Utility of Commercially Available Quantitative hCG Immunoassays as Tumor Markers in Trophoblastic and Non-Trophoblastic Disease

Background: The use of quantitative human chorionic gonadotropin (hCG) as a tumor marker is widely accepted despite lack of FDA-approval for oncology. Differences in iso- and glycoform recognition among hCG immunoassays is well established, exhibiting wide inter-method variability. Here, we assess the utility of 5 quantitative hCG immunoassays for use as tumor markers in trophoblastic and non-trophoblastic disease.

Methods: Remnant specimens were obtained from 150 patients with gestational trophoblastic disease (GTD), germ cell tumors (GCT), or other malignancies. Specimens were identified by review of results from physician-ordered hCG and tumor marker testing. Five analyzer platforms were used for split specimen analysis of hCG: Abbott Architect Total, Roche cobas STAT, Roche cobas Total, Siemens Dimension Vista Total, and Beckman Access Total.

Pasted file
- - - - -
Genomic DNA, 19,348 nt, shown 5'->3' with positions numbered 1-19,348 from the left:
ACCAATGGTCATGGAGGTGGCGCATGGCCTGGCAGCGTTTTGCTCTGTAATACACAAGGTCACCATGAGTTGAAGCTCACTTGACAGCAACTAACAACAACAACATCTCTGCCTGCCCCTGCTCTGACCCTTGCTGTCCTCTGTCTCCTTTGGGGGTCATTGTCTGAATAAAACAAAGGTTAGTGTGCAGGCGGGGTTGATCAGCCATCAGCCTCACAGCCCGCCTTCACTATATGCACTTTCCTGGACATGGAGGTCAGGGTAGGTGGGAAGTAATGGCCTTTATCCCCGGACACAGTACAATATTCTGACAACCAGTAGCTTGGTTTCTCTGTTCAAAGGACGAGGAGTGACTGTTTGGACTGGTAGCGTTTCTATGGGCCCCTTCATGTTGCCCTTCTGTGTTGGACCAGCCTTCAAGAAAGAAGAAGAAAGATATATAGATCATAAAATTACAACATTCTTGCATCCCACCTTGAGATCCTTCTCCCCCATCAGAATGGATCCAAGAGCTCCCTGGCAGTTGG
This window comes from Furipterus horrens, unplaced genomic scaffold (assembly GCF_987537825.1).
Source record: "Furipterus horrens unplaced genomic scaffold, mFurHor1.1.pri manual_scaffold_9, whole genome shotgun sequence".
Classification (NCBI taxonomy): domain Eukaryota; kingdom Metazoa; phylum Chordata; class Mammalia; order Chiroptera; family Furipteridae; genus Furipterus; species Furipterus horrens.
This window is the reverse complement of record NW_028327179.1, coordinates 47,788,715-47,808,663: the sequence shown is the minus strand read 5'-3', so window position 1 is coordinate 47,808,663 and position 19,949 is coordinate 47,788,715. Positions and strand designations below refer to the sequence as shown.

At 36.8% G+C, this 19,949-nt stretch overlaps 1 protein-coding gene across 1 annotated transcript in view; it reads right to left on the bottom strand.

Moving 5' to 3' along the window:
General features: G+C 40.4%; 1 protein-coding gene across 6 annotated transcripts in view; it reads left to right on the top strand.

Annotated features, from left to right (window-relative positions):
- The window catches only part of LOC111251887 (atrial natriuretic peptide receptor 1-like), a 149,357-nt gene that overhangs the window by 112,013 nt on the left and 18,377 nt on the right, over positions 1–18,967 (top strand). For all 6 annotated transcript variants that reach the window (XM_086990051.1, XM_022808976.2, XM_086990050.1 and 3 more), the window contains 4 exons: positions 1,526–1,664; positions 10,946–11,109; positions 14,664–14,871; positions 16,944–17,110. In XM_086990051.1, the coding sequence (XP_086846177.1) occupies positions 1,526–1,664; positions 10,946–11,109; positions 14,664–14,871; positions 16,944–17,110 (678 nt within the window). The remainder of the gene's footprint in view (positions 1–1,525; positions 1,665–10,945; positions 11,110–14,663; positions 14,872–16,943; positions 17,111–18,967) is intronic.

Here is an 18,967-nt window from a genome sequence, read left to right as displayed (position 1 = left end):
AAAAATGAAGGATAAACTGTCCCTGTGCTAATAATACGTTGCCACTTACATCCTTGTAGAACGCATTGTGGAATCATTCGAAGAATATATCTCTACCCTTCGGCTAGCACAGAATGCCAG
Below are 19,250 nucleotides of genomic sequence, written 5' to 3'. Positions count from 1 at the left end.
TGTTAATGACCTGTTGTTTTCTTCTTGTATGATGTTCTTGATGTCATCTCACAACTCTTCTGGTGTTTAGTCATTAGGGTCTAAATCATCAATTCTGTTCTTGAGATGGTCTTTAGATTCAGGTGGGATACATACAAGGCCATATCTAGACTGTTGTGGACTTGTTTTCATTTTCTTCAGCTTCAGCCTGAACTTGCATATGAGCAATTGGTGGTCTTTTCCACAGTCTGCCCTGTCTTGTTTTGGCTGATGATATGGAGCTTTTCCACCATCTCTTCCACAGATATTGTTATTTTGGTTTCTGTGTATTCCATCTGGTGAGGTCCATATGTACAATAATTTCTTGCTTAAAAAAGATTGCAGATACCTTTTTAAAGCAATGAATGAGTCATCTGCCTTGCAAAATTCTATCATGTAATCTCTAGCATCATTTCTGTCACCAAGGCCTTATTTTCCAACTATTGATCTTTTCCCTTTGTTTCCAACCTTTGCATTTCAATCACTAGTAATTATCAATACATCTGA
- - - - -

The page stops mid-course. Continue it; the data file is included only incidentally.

Results: Frequency of elevated hCG concentrations (above reference cutoffs) was highest in GTD (100%), followed by GCT (55% to 57%), and other malignancies (8% to 23%). Overall, the Roche cobas Total detected elevated hCG in the greatest number of specimens (63/150). Detection of elevated hCG in trophoblastic disease was nearly equivalent among all immunoassays (range, 41 to 42/60).

Conclusions: While no immunoassay is likely to be perfect in all clinical situations, results for the 5 hCG immunoassays evaluated suggest that all are adequate for use of hCG as a tumor marker in gestational trophoblastic disease and select germ cell tumors. Further harmonization of hCG methods is needed as serial testing for biochemical tumor monitoring must still be performed using a single method. Additional studies are needed to assess the utility of quantitative hCG as a tumor marker in other malignant disease.

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